What data is collected? Very little has been published about BLARNEY’s exact operations, but it appears to focus specifically on metadata. In early June, the Washington Post reported that BLARNEY “gathers up ‘metadata’—technical information about communications traffic and network devices—as it streams past choke points along the backbone of the Internet.” Metadata focuses not on the contents of communications but on where and when they were sent.
How is the data collected? The exact details of how the data is collected are unclear, but it appears that the information is provided to the NSA by both foreign intelligence agencies and commercial partnerships with companies. For example, Der Speigel and the Guardian have disclosed NSA partnerships with both German and British intelligence agencies. In the latter case, this partnership has afforded the agency access to information moving over the networks of major telecom companies, like BT and Vodafone. It is unclear, however, whether these partnerships are directly associated with BLARNEY.
Overview: Like BLARNEY, the STORMBREW and OAKSTAR programs appears to fall under the umbrella of FAIRVIEW. Little is known about them other than that they are listed under the line “Collection of communications on fibre cables and infrastructure as data flows passed” on a slide published (for the first time without redaction) by the Washington Post. Drake described STORMBREW to the Daily Dot as “just another exploitation system.”
Overview: Referred to by the NSA as its “widest-reaching” program, XKEYSCORE is a surveillance tool that builds a searchable database of both metadata and communications content collected from around the world.
What data is collected? According to the Guardian, a report on XKEYSCORE by the NSA listed the project as collecting “nearly everything a typical user does on the internet,” including the content of emails and chats, visible in real time. A top secret slide explaining XKEYSCORE to NSA agents depicts a graphic of an agent sitting at a personal computer. An arrow with the word “queries” printed on it connects the agent’s computer to a database containing “phone numbers,” “email addresses,” “log ins,” and “user activity.”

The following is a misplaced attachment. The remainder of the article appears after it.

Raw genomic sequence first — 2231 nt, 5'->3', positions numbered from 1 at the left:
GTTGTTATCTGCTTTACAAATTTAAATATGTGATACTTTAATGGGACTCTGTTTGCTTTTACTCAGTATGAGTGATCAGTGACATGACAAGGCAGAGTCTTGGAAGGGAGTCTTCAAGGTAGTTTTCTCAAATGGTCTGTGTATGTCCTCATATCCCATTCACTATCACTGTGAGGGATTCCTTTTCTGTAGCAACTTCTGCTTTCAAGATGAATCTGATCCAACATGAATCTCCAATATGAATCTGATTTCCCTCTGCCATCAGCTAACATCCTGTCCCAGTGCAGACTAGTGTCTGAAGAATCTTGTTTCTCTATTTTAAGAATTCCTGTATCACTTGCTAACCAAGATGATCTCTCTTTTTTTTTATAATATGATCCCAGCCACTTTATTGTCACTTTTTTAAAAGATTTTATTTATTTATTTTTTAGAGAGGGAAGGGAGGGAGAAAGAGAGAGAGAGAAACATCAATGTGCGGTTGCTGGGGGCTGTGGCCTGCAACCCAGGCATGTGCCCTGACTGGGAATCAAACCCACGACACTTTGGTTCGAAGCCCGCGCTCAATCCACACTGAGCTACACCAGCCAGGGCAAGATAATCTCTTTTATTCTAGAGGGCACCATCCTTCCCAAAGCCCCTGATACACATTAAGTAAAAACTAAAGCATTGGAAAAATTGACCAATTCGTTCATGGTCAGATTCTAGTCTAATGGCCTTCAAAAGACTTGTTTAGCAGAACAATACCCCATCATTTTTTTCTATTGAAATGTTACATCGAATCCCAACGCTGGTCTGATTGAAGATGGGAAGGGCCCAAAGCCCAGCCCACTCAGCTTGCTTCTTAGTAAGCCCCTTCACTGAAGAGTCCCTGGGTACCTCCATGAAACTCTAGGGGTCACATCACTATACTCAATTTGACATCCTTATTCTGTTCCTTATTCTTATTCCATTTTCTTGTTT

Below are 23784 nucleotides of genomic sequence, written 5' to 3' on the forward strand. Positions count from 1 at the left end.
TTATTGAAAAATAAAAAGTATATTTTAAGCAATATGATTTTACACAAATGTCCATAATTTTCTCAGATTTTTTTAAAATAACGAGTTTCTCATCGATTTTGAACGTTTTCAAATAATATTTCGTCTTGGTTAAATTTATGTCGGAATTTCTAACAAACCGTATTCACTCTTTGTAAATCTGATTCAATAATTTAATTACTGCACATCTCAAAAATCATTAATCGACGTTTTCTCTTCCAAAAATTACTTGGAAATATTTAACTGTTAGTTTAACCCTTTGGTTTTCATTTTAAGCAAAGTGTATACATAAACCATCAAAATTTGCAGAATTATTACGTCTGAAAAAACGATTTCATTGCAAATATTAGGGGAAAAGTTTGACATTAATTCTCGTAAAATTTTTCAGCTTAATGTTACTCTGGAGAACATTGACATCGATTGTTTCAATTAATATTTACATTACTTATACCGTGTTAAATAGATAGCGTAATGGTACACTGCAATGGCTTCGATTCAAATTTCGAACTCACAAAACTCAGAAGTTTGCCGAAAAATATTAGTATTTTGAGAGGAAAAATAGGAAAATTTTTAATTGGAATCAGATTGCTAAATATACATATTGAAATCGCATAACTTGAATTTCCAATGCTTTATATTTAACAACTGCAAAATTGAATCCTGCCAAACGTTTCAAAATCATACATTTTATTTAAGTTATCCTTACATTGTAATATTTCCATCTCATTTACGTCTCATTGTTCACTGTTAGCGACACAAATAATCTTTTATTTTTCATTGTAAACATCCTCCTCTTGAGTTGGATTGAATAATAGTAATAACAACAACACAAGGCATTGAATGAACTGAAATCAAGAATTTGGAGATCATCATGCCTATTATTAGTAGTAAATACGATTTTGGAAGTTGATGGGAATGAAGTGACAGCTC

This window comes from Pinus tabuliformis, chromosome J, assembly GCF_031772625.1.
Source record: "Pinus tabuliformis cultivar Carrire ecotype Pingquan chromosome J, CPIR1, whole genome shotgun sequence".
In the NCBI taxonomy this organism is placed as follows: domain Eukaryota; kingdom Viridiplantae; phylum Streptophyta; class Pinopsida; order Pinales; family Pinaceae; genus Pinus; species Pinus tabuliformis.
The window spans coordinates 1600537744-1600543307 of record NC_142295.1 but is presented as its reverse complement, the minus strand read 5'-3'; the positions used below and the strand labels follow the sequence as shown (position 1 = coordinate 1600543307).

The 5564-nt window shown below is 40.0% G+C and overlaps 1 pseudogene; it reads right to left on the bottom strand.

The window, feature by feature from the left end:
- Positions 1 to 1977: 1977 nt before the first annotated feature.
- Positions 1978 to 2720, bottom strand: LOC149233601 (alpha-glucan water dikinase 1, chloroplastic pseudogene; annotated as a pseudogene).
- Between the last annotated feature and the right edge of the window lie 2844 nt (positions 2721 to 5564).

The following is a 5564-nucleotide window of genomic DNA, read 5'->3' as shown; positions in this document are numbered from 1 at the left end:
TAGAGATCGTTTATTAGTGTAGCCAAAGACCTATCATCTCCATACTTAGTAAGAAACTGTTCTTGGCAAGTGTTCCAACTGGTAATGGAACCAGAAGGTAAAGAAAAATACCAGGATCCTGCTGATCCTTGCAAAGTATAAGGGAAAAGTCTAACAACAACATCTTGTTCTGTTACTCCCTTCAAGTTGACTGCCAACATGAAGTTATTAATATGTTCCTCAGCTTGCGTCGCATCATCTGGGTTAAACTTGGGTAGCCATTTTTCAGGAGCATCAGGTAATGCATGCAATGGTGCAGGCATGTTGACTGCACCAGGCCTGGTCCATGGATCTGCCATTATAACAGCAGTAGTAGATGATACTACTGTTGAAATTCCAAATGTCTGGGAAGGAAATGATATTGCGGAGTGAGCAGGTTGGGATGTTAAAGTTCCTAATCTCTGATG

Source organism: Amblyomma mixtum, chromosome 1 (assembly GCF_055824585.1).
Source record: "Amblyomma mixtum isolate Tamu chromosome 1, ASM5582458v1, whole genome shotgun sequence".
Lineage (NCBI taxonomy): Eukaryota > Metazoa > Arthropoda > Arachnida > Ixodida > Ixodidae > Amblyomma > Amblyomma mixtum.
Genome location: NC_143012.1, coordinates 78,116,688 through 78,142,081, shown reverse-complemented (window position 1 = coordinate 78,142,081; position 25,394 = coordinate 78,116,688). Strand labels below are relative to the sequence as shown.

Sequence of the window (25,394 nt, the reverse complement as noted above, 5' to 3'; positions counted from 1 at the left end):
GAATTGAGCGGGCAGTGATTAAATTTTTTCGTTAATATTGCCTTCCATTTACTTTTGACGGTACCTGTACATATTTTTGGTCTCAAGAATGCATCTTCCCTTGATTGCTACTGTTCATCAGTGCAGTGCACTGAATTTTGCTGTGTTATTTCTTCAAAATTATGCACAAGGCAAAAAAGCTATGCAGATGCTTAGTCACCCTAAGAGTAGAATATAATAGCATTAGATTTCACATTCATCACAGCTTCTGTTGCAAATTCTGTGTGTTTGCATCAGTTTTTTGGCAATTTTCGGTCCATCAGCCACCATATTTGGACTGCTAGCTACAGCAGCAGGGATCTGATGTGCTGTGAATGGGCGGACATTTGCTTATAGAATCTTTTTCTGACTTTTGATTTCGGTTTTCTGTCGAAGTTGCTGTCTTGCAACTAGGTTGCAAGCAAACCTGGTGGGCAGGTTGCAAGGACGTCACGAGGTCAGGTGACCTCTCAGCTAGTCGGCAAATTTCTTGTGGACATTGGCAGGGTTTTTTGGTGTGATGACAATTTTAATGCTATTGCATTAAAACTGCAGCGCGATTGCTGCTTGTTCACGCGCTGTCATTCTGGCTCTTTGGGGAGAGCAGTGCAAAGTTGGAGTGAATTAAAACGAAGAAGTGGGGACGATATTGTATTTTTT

How is the data collected? How exactly data is amassed by the program isn’t explicitly clear. It may function as a sort of umbrella program taking intelligence from many other sources. According to reports by both Der Spiegel and the Guardian, the NSA shares XKEYSCORE with both British and German intelligence agencies. Metadata is stored for 30 days, while the content of communications are sometimes stored for as little as a day. In one XKEYSCORE training slide produced by the NSA, over the course of a 30-day period in 2012, the NSA held 41 billion Internet records in its XKEYSCORE database. This intelligence is kept in over 700 searchable servers around the world.
Unlike, PRISM, accessing information through the program doesn’t require agents to obtain a warrant. They need simply fill out a brief questionnaire, asking them to answer questions about their target’s “foreignness factor.”
Overview: The only mention of these three programs is in a slide from the XKEYSCORE presentation comparing the size of various NSA databases: The smallest, TRAFFICTHIEF, is described as containing “metadata from a subset of tasked strong-selectors”; PINWALE, the next smallest, contains “content selected from dictionary tasked terms”; the next in size, MARINA, stores “user activity metadata with front end full take feeds and backend selected feeds.” No other information has been published about what exactly these descriptions mean.
Overview: Distinct from most of the other programs mentioned on this list, BOUNDLESSINFORMANT is a measure of how well the NSA’s various intelligence gathering operations are doing. Slides given to the Guardian by Snowden indicated that in one month in 2012, the NSA collected almost 100 billion “pieces” of intelligence worldwide. Three billion pieces of intelligence were collected in the U.S. during that same period. Presumably an email or phone call would constitute a “piece” of intelligence.
Illustration by Jason Reed
Joe Kloc is a former Daily Dot contributor who covered technology and policy. He's contributed to Newsweek and Mother Jones, discussed his reporting on air with WNYC, and written Weekly Reviews for Harper's Magazine.